I'm trying to understand the following proof of Euclid's lemma.

Claim: If $p$ is a prime that divides $ab$, then $p$ divides $a$ or $p$ divides $b$.

Proof: If we suppose that $p$ does not divides $a$, then this implies there are integers $s$ and $t$ such that $$\gcd(a,p) = 1 = as + pt$$

Now, multiplying $b$ on both sides

$$b= abs + bpt$$

From this, it can be seen that $p$ divides the right hand side of the equation and so must also divide $b$.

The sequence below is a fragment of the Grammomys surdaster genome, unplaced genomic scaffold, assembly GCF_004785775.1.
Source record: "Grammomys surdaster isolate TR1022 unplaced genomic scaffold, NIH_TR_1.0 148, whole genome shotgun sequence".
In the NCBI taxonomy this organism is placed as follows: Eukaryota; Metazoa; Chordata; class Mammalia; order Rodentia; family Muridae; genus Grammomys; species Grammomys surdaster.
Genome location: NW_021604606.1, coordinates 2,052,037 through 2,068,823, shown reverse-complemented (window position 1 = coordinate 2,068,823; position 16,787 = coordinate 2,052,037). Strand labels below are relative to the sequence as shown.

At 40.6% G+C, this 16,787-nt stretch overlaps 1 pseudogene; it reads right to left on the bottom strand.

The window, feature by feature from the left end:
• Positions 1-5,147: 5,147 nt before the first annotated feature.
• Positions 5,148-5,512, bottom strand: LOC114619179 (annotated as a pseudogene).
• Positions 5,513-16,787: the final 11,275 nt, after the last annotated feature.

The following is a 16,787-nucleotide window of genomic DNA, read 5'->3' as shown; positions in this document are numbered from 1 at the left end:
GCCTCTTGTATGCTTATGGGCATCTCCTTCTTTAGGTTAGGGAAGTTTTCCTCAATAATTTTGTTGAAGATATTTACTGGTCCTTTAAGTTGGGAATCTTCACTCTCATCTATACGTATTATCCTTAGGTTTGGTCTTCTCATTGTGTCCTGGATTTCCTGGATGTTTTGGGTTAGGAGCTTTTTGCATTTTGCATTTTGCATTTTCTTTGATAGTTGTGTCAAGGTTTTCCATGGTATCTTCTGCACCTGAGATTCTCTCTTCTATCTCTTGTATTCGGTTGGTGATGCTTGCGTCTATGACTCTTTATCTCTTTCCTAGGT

I do not understand the "$p$ divides the right hand side of the equation". I tried looking back to the theorem that states the the gcd of two integers $a$ and $b$ is a linear combination but unable to bridge the understanding.


Since $p$ divides $ab$, there is some $k \in \mathbb Z$ such that $ab = kp$. Hence, since: $$ b = abs + bpt = (kp)s + bpt = p\underbrace{(ks + bt)}_{\in ~ \mathbb Z} $$ we conclude that $p$ divides $b$, as desired.

  • $\begingroup$ Missing piece of that puzzle. $\endgroup$ – Mathematicing Dec 31 '15 at 10:04

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